Baygrass Bluegrass Festival’s most anticipated musical act, Billy Strings, is set to rock the main stage at Founders Park on Sunday, Jan. 14. After wrapping up a very busy 2017 with a New Year’s Eve show at Chicago’s Riviera Theatre, Strings said from his Nashville home, Florida doesn’t sound like a bad change of pace.

William Apostol, also known as Billy Strings, grew up with his father Terry Barber feeding him a healthy diet of bluegrass by legends Doc Watson and Bill Monroe. He picked up how to play guitar – he also plays banjo and mandolin – by ear, and in high school even played in a metal band called To Once Darkened Skies. Metal is still a big influence in his style of play, as his musical palette varies from Canadian death metal act Cryptopsy and Grateful Dead.

It was six years ago when Strings set out to make it playing bluegrass music, and by early 2016, his passion finally became a viable career option.

“I always knew that my future was in music; it just didn’t seem realistic a few years back,” he said. “I was burning the candle at both ends working at a hotel and playing gigs. It got to a point where I couldn’t do that any more, and my body said ‘no.’”

So he moved to Nashville and surrounded himself with talent.

“I was trying to find my other three Beatles,” said Strings.

The lineup for the Baygrass festival has Billy Failing on banjo, Florida native Jarrod Walker on mandolin, and filling in on bass, Adam Chaffins. Royal Masat, who normally handles bass duties, is meditating on a beach somewhere in Thailand, according to Strings.

Back in September, Strings debuted his album “Turmoil & Tinfoil” and it skyrocketed up the Billboard bluegrass music charts to number 3.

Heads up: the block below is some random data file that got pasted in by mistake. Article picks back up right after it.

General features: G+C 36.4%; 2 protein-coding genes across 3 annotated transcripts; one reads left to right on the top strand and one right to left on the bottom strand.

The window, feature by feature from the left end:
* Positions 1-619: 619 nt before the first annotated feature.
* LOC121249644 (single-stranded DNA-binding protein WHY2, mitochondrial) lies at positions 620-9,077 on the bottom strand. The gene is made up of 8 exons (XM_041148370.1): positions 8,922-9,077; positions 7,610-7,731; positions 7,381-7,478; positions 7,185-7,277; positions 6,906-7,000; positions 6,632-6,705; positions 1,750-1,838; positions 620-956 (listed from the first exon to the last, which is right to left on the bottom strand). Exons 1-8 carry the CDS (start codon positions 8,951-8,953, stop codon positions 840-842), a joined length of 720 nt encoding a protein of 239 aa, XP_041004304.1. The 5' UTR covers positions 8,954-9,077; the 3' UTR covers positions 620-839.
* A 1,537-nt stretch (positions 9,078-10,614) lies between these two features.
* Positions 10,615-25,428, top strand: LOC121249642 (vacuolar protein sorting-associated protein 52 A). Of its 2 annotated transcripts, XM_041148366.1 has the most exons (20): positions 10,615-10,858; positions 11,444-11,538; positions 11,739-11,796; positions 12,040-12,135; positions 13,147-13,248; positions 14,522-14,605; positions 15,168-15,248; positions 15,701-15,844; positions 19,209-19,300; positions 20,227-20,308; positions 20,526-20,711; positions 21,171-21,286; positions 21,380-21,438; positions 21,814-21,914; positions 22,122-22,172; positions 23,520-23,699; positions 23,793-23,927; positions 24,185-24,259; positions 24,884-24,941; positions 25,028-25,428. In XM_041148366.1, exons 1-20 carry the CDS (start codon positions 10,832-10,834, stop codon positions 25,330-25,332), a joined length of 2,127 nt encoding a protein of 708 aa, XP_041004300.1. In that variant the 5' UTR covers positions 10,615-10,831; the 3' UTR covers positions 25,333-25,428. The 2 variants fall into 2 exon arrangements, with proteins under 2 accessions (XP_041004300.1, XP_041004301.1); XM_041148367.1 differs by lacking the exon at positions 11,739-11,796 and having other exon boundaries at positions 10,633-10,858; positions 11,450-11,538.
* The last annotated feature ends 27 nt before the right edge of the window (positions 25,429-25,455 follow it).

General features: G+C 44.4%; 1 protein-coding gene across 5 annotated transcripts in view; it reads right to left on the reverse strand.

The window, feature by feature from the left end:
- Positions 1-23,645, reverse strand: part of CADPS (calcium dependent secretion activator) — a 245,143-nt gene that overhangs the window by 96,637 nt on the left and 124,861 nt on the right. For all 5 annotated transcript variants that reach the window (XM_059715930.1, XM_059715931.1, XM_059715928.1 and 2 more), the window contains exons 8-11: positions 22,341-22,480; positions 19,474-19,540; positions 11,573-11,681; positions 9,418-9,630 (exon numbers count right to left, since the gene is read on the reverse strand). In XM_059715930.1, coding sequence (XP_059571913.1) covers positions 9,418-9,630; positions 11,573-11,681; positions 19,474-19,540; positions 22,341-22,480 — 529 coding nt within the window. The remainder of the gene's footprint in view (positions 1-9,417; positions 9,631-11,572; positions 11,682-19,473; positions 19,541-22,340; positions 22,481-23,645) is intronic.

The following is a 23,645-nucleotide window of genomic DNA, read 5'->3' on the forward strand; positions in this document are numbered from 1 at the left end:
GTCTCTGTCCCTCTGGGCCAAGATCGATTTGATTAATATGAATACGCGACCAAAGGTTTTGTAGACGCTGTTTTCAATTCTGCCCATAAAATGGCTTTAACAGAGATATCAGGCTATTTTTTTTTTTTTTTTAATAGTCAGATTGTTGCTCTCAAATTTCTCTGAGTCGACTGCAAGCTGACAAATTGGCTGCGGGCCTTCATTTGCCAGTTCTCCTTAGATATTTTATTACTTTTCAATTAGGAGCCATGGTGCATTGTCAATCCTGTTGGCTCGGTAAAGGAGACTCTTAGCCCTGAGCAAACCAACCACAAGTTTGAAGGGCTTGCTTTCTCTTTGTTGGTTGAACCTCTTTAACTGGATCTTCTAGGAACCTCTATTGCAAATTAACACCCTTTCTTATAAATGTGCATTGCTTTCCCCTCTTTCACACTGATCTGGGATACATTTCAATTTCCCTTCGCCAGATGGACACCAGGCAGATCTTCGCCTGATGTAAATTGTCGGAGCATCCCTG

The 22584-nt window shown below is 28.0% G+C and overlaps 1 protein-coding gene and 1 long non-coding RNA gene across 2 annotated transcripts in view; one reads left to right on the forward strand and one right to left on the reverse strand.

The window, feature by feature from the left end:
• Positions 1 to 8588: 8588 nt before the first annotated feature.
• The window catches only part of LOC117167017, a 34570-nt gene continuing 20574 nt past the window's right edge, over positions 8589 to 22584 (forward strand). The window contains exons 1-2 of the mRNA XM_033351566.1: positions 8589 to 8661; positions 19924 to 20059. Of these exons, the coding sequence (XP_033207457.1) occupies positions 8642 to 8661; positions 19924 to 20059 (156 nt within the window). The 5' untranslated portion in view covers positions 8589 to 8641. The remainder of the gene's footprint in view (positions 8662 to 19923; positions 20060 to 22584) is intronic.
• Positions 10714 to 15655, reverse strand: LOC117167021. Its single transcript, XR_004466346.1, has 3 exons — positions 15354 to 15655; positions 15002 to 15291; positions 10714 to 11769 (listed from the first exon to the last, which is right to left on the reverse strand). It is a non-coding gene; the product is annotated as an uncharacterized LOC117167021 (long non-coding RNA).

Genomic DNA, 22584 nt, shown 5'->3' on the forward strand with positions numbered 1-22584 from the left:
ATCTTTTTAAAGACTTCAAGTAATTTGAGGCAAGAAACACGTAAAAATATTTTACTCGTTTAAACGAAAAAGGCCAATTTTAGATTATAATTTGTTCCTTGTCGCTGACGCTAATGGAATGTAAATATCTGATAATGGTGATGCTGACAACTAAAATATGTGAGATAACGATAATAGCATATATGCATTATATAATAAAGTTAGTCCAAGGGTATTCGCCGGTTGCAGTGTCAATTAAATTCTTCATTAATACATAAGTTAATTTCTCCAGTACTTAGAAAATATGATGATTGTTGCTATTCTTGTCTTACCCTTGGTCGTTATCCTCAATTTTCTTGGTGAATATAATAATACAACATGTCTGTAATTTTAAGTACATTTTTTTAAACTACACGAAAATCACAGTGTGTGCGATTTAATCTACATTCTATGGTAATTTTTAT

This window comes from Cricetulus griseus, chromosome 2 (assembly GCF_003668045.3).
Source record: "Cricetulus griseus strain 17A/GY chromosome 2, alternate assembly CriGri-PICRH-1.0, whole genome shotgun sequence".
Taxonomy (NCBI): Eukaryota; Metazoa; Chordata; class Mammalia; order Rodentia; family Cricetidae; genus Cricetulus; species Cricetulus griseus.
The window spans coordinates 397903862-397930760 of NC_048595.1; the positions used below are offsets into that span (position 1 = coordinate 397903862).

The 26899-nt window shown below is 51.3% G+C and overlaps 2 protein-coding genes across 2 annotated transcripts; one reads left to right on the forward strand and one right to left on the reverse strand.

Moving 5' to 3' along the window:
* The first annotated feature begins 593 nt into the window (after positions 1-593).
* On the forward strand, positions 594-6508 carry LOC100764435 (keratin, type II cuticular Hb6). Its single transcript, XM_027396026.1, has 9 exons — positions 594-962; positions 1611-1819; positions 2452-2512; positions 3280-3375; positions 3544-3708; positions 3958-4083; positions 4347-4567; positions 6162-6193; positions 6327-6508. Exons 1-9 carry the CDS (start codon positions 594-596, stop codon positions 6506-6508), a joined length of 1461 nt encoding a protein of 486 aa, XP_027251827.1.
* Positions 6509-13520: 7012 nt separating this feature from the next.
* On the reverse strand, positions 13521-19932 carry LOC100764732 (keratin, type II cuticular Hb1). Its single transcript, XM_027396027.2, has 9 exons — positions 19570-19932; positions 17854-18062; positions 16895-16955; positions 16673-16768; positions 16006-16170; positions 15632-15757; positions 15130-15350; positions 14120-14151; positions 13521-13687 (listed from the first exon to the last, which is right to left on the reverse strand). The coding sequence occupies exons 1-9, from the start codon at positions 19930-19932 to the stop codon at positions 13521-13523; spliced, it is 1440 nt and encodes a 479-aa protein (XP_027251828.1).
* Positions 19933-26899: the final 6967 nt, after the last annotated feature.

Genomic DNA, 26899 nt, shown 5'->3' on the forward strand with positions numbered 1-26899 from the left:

Strings attributed much of the album’s success to the time he’s dedicated to touring. Strings has been playing about 200 gigs a year for the last four years. With such a busy schedule, he’s only at home for three days at a time before leaving again, but says he appreciates visiting historic venues and sharing the stage with some of the greats.

“Four years ago, I’d be playing for like 10 people on some corner in Vermont. The next time I’d go it’d be 20. Eventually I was going to back places and it would be in the thousands,” said Strings. “I think that’s been the reason I’ve gotten such good feedback by local DJs and radio stations. I’ve toured every part of the country and put in the time. It doesn’t matter if it’s 10 people or 10,000, I’ll try to blow those 10 people’s minds.”

Before the concert, catch Strings at the Morada Way Arts & Cultural District for the festival’s Picking Party & BBQ happening on Saturday, Jan. 13. Music starts at 5 p.m. For concert tickets and the rest of the entertainment lineup, visit

Picking Party (pik-ing pahr-tee) noun: gathering of bluegrass musicians, their instruments, and usually a 6-pack. Source: Billy Strings

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